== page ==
Thursday, May 19, 2016

Snail Mail your "Stuff" to Friends

A very unusual envelope landed at my house recently. It was from my seventh grade teacher, Nathan Sloan, whose 90th birthday I attended -- and wrote about --  a couple years ago.
Inside was a sheaf of papers about an inch thick:  his collection of newspaper clippings and Xeroxed articles, mostly political, that resonated with him.
The stuff you cut out to think about later, but mostly never do.
With the batch, came this admission, "I know! I know! This is an enormous amount of 'stuff'...Hope you enjoy the 'library' I've sent. "
At first I was stunned. What was Nat doing? Sending me the stuff that most people who are downsizing would just toss?
Yet, this wasn't as if he was handing off an old lamp or a pile of textbooks. This was personal, and I couldn't help but open up his brain-dump, curious about this man whom I've rarely seen since high school but who tenaciously kept touch with so many of his students over the many decades.
In the collection  were such titles as "How Socialists Built America" and "Government by the People Campaign Builds Momentum."
Also included was a letter (undated) he presumably had sent to the chairman of the Democratic National Committee, recommending a tougher stance against the Republicans. "Why haven't we learned that honey and civil discourse doesn't work with the likes of McConnell, Boehner, Cantor...We should be shouting that the 'trickle down theory' doesn't work."
In the pile, too, was a copy of the "Tillman Act of 1907" which, in case you never read it, prohibits monetary contributions to national political campaigns by corporations. What happened to that?
On a piece of lined notebook paper, in his careful capital letters, he wrote the names of 22 "Feminist Freethinkers," from Sarah Bernhardt to Alice Walker, to Marlene Dietrich and Clara Barton.
On 3 other sheets were the names of 133 atheists, agnostics, deists and secular humanists, which included, at the bottom of one column, right after Carl Sagan, his own name, Nat Sloan.
In 1999, he wrote a 'letter to the editor,' arguing that presidential campaigns should be limited to four months and contributors should immediately be revealed.
(I am sure I know who he's supporting for President).
Well, I took a lesson from Nat Sloan. Since I had been going through old newspaper stories I had written, debating whether to toss them or not, I decided to send a few on to my three daughters. One article in particular, I thought would resonate with them, since they are all working mothers. It was about one of my maternity leaves, which I spent working to save my local elementary school. The district was thinking of closing it just days before the echo Baby Boom revealed itself (my newborn included). The essay expressed my gratitude to the women who stayed home (at the time, it was mostly women), and fought the community battles that us working women did not have time for.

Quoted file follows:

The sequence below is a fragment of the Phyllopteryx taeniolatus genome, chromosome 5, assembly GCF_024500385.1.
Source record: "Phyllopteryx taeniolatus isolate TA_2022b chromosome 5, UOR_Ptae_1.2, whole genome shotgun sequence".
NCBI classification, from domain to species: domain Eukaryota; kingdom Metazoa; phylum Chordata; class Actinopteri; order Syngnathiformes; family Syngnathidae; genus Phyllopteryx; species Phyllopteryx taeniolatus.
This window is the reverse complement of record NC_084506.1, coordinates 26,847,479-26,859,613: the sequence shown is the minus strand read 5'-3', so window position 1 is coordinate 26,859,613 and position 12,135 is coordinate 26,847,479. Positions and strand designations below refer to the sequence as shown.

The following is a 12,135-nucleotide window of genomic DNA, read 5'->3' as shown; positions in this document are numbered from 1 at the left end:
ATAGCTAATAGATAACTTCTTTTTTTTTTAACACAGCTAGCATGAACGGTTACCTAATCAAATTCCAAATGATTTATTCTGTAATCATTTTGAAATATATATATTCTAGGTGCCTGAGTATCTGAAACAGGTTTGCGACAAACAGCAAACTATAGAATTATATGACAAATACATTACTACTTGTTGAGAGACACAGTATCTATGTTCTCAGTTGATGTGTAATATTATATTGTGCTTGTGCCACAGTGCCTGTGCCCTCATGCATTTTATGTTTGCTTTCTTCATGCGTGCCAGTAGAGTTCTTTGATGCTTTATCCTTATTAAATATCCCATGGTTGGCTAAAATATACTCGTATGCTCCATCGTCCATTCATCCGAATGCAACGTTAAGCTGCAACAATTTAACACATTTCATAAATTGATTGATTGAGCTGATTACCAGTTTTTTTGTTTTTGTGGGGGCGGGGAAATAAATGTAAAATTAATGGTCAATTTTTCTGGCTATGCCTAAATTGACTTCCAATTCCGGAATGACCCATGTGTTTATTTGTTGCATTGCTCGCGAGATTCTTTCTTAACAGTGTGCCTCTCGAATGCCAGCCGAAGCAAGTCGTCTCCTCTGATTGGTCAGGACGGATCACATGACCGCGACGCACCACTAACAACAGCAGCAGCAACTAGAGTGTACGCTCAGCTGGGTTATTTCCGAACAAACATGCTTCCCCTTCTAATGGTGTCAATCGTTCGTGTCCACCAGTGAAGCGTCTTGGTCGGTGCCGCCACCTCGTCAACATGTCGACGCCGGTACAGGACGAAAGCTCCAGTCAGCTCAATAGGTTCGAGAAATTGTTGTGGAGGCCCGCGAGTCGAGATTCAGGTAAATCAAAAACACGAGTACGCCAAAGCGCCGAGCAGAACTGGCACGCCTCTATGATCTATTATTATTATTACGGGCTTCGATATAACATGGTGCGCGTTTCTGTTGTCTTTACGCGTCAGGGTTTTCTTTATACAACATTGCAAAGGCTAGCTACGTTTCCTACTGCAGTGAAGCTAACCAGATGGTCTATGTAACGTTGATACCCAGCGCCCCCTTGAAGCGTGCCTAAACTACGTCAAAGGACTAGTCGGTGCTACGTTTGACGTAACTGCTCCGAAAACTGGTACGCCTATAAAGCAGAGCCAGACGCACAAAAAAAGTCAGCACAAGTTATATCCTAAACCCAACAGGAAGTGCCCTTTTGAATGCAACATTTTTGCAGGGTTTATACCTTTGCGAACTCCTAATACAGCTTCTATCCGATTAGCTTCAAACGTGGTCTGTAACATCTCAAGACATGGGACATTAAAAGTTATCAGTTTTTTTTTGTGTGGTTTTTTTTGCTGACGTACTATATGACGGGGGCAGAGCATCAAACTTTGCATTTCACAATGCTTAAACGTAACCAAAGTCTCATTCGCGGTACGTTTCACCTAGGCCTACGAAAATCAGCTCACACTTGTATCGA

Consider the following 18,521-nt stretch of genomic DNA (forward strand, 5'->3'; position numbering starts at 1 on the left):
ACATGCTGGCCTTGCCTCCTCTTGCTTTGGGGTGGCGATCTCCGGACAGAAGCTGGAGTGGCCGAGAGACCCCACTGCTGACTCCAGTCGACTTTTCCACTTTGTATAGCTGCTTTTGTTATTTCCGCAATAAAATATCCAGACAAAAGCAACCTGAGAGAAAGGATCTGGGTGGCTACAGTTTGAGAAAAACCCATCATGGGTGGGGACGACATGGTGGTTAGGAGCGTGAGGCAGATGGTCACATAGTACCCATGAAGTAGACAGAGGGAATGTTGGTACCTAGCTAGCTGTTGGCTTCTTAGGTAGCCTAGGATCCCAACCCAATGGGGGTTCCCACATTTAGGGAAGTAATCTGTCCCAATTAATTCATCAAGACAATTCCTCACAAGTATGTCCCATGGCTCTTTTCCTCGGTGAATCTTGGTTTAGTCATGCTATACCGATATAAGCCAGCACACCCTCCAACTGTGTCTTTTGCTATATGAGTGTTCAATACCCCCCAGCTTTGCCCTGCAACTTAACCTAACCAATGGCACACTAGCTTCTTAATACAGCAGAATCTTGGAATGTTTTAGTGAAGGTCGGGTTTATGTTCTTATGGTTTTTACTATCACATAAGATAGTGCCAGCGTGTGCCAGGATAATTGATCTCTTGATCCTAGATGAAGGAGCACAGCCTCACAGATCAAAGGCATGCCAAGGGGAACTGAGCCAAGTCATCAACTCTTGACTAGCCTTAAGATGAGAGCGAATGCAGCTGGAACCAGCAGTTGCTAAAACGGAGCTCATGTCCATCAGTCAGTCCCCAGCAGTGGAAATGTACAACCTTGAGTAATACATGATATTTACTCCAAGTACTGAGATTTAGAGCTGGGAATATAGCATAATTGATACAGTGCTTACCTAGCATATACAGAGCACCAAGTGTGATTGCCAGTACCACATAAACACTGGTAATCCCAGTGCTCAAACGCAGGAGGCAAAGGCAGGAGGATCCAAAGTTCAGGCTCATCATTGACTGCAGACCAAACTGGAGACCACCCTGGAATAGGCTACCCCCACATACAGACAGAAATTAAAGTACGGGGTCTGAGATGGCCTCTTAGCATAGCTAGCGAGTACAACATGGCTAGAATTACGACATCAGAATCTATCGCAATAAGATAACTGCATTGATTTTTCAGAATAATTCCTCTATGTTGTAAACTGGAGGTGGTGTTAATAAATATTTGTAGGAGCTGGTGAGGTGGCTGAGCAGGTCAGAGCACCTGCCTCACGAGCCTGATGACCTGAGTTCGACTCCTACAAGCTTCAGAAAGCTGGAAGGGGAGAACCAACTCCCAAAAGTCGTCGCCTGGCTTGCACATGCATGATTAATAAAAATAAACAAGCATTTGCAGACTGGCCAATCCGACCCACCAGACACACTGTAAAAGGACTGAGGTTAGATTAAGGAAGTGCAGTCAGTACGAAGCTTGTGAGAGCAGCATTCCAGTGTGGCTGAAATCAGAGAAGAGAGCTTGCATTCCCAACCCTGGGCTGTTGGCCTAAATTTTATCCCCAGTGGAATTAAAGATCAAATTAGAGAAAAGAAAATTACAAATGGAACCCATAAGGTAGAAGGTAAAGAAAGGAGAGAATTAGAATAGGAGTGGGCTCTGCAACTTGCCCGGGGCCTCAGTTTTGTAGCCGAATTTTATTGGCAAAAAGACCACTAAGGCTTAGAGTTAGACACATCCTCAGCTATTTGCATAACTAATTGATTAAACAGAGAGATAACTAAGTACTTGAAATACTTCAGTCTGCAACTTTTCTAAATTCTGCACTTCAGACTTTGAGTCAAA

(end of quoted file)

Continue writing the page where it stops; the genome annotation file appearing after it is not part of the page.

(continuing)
So, Nat, thanks for sharing with me your views and beliefs. It was a thoughtful gift that I am now having difficulty de-accessioning, as it were.
I'll close with a poem he included:

Wednesday, May 4, 2016

A Method to His Mentoring

Chet Ross and myself share a show 
What to do with all the experience and wisdom we've accumulated? Listen to Chet Ross,  of Scottsdale, Arizona, and you'll hear the joy in his voice talking about his 15 years of mentoring those much younger than himself, trying to launch businesses.

I "met" Ross recently on Boomer Generation Radio, where I shared an hour's show. (You can listen to it here:  He was interviewed during the first half of the show on the phone from Scottsdale, Arizona; I was on the second half, sitting in the studio, talking about this blog.)

Ross got into mentoring after he retired because, he quipped, "I was lousy at golf.'"
As someone who spent his career in the manufacturing end of the water treatment business, he turned to a national group called SCORE, under the U.S. Small Business Administration, to find mentees.
He quickly discovered that his particular business background didn't matter. "The problems faced by the companies," he said, "were really all the same."

Asked what characteristics make for a successful mentor, Ross was quick to reply: not being judgmental.

Even if you think that your mentee has a bad idea, they need to come to that conclusion themselves, he explained. "Rather than saying that's a dumb idea, you pose questions like: 'Have you thought about... ?' and cite an example where something might not work well. Don't be judgmental, try to lead them to come to that decision. But at the end of the day, who knows what's going to be a commercial success or not," he said, referring the the "chia pet" phenomenon.

Beyond being non-judgmental, "You have to be a good listener, organized. And from the mentor's perspective, it has to be satisfying. I've gotten more out of it than I've given," he said. "It keeps you involved with other folks, perhaps younger, and helps you stay relevant." And there's the satisfaction of knowing you've been helpful. "People have told me that they were picked up and dusted off after a disappointment."

While most of the mentors still tend to be men, more and  more of the mentees are women -- about 60 percent female compared with a bout 40 percent men, Ross estimated.

Another example of how the workplace is changing.  And how, if you reach out to groups like SCORE, you can help change it for the better.